content, and then he must explain how a proposition which is empty
  of all factual content can be true and useful and surprising.


                          Not
                       necessary          No factual
                        truths!            content!




         J. S. Mill                                    David Hume
                  Mill’s view rejected


                 2+2=4



                                 Lucky for Mill
                                 things aren’t
                                 nailed down.




The course of maintaining that the truths of logic and mathematics
are not necessary or certain was adopted by Mill. He maintained
that these propositions were inductive generalizations based on an
extremely large number of instances.
             Ayer goes with Hume’s Fork
―All the objects of human reason or enquiry may naturally be divided
into two kinds, to wit, Relations of Ideas, and Matters of fact. Of the
first kind are the sciences of Geometry, Algebra and Arithmetic...
[which are] discoverable by the mere operation of thought ... Matters
of fact, which are the second object of human reason, are not
ascertained in the same manner; nor is our evidence of their truth,
however great, of a like nature with the foregoing.‖ [Hume, Enquiry
Concerning Human Understanding]
                                necessary – a priori - analytic


                               contingent – a posteriori - synthetic


If we take in our hand any volume; of divinity or school metaphysics,
for instance; let us ask, Does it contain any abstract reasoning
concerning quantity or number? No. Does it contain any experimental
reasoning concerning matter of fact and existence? No. Commit it
then to the flames: for it can contain nothing but sophistry and
illusion. [Hume, Enquiry Concerning Human Understanding]
               Language, Truth and Logic

• Metaphilosophy: the function of philosophy and how it accomplishes
  its results

• Hume’s Fork: ―Tautologies‖ and factual claims

    – The a priori: math and logic

    – Factual claims: science and everything else

• Nonsense: ethics and theology

• (Dis)solutions of traditional philosophical problems
    Kant: The Analytic/Synthetic Distinction

   In all judgments in which the relation of a subject to the
   predicate is thought … this relation is possible in two different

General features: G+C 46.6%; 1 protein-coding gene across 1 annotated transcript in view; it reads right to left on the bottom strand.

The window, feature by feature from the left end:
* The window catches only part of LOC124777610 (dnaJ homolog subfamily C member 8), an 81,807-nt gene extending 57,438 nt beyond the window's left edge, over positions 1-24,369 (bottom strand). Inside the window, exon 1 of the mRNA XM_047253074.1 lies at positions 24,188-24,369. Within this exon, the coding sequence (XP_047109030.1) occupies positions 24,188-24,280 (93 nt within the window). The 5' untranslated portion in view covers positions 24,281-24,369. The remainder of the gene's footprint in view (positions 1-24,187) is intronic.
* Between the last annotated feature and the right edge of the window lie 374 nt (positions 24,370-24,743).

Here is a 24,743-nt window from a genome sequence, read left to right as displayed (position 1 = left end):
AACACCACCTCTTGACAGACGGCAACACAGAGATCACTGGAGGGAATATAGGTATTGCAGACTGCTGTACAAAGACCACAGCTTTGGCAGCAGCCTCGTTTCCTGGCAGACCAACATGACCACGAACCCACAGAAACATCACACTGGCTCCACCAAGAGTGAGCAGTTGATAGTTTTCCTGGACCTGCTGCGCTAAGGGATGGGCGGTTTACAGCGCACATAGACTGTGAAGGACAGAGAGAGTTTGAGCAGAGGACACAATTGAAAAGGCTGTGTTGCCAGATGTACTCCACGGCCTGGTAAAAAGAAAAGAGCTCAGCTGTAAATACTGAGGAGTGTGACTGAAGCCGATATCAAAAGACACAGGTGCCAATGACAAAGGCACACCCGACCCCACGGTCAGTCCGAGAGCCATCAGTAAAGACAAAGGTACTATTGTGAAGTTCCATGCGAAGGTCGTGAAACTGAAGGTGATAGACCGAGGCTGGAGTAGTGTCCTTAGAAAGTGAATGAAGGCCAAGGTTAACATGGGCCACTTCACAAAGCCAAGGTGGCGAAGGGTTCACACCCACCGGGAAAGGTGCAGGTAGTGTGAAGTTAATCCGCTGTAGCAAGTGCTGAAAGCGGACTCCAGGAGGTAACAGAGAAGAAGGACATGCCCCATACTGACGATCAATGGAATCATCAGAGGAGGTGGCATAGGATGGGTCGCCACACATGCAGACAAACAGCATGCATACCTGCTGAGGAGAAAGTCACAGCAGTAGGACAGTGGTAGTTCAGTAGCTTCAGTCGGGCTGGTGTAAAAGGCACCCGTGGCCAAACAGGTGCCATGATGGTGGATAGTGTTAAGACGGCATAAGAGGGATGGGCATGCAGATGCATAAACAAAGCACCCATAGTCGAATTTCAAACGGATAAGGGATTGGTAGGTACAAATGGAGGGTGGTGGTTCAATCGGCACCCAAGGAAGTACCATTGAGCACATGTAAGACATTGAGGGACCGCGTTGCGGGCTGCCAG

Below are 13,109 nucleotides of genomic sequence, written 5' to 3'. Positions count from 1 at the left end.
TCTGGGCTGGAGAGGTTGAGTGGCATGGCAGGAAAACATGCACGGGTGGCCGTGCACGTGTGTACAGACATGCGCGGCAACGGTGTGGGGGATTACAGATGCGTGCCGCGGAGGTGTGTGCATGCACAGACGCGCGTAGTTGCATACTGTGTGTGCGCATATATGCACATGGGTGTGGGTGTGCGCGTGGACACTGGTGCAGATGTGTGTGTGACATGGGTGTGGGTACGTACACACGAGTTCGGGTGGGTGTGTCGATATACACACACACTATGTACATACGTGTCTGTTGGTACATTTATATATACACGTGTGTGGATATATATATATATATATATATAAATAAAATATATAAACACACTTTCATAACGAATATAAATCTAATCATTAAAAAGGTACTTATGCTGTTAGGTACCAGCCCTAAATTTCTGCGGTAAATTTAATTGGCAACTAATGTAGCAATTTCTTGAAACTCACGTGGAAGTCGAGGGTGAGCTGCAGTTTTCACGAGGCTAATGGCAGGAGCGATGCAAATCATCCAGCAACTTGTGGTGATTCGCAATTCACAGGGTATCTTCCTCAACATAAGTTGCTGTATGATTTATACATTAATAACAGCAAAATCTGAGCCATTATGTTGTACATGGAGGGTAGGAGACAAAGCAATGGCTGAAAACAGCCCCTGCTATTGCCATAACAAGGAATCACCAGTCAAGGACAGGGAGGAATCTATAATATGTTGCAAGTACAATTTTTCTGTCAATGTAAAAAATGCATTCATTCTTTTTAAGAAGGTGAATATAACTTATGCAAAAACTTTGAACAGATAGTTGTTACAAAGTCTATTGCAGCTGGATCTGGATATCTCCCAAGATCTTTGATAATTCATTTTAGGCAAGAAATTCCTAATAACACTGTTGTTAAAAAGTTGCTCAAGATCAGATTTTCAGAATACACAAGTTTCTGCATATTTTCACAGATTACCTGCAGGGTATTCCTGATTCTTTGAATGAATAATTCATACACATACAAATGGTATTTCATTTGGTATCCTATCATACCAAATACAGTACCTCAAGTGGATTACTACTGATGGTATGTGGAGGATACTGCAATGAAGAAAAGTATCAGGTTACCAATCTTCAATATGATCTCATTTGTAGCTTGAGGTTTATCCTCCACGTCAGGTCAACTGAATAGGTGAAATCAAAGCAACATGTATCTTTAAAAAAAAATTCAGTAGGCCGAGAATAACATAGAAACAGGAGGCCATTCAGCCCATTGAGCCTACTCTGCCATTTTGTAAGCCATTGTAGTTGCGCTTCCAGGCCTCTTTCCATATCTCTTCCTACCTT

ways. Either the predicate B belongs to the subject A as
   something that is (covertly) contained in this concept A; or B lies
   entirely outside the concept A… In the first case, I call the
   judgment analytic, in the second synthetic…I merely draw out
   the predicate in accordance with the principle of contradiction,
   and can thereby at the same time become conscious of the
   necessity of the judgment (Kant)

• Analytic sentences are true in virtue of language alone

• They’re a priori (knowable independent of experience) because
  they’re empty of factual content.

• They’re necessary because we don’t allow them to be false, e.g.

    – if the angles of a figure don’t add up to 180 degrees we don’t
      count it as a Euclidean triangle.
     A meaningful sentence is one or the other


   Math and Logic                      Everything else

• analytic: true in virtue of       • synthetic: not analytic. [I]ts
  language alone. [I]t’s validity     validity is determined by the
  depends solely on the               facts of experience.
  definitions of the symbols it
  contains.
                                    • a posteriori (―empirical‖): can
                                      only be known ―after‖ (on the
• a priori: knowable ―prior to‖       basis of) experience
  experience

                                    • contingent: not necessary
• necessary: not logically
  possible that they be false
     The truths of logic and math are analytic

• Objection: If all the assertions which mathematics puts forward can
  be derived from one another by formal logic, mathematicians cannot
  amount to anything more than an immense tautology…[C]an we